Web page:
The Southeastern Crown Snake (Tantilla coronata) is a common species of small snake found in the southeastern United States. It has a black head with a yellowish crossbar on the occiput, followed by a black collar 3 to 5 scales wide. The remainder of the dorsum is reddish brown, and the underside is whitish. It has smooth scales in 15 rows and a divided anal plate.[1] Adults average 20-25 cm (8-10 in.) long.[2] It has enlarged grooved teeth at the rear of the upper jaw, and may produce a mild venom which is not dangerous to humans, especially because it never bites when handled. It feeds on small invertebrates such as centipedes and earth-dwelling insect larvae.[3] Females lay eggs in the summer that hatch in the fall.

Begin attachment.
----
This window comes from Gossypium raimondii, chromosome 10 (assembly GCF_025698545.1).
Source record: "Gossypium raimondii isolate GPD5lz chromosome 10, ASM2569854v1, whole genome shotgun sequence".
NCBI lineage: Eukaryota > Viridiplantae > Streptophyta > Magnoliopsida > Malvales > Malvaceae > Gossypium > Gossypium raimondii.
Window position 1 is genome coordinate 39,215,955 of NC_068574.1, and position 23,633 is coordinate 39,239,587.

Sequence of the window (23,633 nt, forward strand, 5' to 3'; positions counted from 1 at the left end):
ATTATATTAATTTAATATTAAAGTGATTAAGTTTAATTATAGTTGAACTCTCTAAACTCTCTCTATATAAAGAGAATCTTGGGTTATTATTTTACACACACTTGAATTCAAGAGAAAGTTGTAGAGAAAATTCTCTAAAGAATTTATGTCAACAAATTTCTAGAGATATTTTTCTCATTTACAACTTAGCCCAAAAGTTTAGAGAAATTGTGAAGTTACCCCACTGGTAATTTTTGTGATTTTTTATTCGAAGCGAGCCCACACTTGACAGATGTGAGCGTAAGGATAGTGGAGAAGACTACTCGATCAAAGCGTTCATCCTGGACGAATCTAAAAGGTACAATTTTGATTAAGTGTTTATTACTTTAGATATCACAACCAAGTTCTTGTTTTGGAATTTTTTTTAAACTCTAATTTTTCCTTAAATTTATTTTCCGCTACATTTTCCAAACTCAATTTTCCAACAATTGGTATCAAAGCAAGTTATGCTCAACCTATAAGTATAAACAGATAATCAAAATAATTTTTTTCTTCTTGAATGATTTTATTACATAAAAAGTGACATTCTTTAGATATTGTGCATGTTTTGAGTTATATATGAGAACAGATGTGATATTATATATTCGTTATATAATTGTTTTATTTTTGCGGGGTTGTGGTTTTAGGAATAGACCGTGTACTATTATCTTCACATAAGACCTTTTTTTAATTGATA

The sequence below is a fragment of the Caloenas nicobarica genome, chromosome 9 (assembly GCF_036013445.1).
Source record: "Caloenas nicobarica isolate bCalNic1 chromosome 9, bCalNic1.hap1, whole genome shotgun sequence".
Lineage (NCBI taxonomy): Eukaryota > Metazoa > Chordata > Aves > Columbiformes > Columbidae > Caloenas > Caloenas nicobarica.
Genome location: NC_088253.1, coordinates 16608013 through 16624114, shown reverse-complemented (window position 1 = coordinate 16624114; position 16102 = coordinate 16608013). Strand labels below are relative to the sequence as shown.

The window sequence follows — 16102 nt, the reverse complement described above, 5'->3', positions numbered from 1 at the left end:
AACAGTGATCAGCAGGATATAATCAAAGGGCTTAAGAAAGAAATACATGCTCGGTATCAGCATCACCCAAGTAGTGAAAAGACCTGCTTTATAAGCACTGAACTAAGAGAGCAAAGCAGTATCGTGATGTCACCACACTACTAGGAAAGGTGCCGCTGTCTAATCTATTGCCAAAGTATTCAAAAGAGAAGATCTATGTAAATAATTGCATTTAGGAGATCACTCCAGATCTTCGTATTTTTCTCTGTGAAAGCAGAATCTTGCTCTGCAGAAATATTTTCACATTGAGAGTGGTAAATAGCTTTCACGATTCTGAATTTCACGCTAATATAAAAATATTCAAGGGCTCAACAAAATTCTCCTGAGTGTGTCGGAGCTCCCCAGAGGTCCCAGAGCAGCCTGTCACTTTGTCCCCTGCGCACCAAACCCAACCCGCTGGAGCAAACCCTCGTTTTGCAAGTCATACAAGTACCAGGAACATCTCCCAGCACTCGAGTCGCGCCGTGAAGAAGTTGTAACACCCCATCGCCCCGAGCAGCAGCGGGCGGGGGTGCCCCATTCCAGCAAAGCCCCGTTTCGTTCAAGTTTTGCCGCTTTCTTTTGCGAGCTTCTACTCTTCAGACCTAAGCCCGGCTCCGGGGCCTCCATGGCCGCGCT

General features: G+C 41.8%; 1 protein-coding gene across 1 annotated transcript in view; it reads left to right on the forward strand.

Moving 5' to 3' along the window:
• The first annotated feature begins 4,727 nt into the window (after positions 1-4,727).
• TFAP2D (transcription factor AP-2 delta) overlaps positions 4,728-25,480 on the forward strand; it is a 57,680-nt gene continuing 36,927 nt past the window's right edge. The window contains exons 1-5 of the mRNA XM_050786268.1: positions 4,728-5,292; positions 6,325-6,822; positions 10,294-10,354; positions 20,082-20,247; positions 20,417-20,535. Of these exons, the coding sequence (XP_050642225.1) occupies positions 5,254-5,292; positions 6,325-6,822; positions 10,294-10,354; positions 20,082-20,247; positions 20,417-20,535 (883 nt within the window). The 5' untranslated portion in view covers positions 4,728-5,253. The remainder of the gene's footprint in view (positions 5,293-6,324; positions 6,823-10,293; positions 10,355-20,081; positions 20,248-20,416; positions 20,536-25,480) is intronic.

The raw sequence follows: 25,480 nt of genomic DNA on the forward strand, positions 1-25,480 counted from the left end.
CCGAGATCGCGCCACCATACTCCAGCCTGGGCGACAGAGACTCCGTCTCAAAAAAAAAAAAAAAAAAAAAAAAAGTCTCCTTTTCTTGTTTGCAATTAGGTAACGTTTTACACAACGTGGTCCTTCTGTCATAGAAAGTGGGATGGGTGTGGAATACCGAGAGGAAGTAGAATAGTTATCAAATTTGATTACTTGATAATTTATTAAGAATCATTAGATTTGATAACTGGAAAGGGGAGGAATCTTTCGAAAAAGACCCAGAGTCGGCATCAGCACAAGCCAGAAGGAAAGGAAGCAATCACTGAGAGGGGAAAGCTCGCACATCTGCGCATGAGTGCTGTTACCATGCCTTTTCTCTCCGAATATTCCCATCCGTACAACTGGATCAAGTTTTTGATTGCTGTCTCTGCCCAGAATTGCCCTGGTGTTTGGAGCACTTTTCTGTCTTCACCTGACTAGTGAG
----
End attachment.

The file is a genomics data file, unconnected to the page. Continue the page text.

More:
1. Boulenger, G.A. 1896. Catalogue of the Snakes in the British Museum (Natural History) Volume III. London.
  2. Conant, Roger. 1975. A Field Guide to Reptiles and Amphibians of Eastern snd Central North America. Houghton Mifflin. Boston,
  3. Schmidt, K.P. and D.D. Davis. 1941. Field Book of Snakes of the United States and Canada. G.P. Putnam's Sons. New York.

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